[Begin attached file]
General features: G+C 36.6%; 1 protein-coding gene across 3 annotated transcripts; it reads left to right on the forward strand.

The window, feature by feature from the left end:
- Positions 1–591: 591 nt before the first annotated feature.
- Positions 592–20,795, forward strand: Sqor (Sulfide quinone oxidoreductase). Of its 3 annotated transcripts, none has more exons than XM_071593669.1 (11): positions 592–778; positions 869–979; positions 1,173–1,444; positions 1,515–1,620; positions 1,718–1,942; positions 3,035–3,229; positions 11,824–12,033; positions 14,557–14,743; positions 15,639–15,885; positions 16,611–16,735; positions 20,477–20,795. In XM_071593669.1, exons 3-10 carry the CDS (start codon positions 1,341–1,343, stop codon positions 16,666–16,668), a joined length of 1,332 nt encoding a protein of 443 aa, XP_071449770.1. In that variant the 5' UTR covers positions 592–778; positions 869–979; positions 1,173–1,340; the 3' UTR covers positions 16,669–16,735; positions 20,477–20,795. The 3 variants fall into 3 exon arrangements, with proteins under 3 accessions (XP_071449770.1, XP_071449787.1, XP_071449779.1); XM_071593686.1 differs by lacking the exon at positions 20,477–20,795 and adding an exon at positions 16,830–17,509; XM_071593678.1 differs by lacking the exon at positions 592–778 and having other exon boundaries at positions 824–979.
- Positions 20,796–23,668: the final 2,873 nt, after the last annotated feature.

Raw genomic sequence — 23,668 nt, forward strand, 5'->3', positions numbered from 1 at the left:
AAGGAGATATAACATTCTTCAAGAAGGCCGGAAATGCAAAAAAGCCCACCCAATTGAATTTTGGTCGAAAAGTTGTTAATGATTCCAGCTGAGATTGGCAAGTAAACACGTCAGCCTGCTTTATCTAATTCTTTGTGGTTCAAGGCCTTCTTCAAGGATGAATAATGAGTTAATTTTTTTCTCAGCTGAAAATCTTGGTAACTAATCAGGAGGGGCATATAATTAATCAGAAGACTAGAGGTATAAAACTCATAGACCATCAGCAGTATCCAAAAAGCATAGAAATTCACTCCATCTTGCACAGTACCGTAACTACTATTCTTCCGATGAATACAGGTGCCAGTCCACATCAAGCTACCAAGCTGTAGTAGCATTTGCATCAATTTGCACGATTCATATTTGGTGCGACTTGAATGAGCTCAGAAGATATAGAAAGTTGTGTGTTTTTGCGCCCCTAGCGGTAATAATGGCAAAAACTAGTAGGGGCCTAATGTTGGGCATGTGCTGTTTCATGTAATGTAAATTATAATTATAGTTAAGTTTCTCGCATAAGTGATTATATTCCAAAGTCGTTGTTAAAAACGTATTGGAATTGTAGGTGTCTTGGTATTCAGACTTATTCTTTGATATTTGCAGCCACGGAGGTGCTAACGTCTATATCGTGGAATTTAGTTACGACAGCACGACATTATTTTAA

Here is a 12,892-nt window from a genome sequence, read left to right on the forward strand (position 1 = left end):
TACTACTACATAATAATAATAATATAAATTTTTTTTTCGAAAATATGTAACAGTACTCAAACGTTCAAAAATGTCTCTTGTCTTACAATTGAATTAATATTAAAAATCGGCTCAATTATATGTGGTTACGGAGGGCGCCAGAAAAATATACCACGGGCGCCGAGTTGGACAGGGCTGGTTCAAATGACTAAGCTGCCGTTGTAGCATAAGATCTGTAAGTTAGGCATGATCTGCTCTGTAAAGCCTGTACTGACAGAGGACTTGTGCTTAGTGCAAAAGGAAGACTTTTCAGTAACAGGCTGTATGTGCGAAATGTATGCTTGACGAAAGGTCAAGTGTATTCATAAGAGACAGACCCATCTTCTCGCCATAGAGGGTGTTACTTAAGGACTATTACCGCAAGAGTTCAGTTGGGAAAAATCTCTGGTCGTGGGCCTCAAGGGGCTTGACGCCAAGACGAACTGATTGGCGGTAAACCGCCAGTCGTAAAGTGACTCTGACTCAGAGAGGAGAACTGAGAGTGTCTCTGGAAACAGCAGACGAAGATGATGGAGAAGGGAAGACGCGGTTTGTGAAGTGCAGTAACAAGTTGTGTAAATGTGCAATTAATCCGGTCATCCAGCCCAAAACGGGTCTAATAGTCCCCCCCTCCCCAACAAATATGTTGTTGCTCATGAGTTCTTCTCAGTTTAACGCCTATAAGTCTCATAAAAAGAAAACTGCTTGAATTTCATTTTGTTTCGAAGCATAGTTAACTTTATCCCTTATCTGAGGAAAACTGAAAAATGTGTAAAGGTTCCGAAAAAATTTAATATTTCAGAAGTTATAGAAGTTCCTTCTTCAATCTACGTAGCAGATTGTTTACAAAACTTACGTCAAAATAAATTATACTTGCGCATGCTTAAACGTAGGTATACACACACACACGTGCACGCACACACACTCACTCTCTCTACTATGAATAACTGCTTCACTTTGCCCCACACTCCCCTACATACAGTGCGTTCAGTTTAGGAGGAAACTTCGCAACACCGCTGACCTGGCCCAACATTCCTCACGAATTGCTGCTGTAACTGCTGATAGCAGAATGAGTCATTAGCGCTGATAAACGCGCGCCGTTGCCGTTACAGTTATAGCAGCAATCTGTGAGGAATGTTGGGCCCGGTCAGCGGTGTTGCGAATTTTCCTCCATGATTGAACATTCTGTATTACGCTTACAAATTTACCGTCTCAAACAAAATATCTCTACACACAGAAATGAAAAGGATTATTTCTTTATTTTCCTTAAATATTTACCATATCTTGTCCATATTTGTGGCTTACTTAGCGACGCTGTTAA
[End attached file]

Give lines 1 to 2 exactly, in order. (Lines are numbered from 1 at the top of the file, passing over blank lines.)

General features: G+C 36.6%; 1 protein-coding gene across 3 annotated transcripts; it reads left to right on the forward strand.

The window, feature by feature from the left end: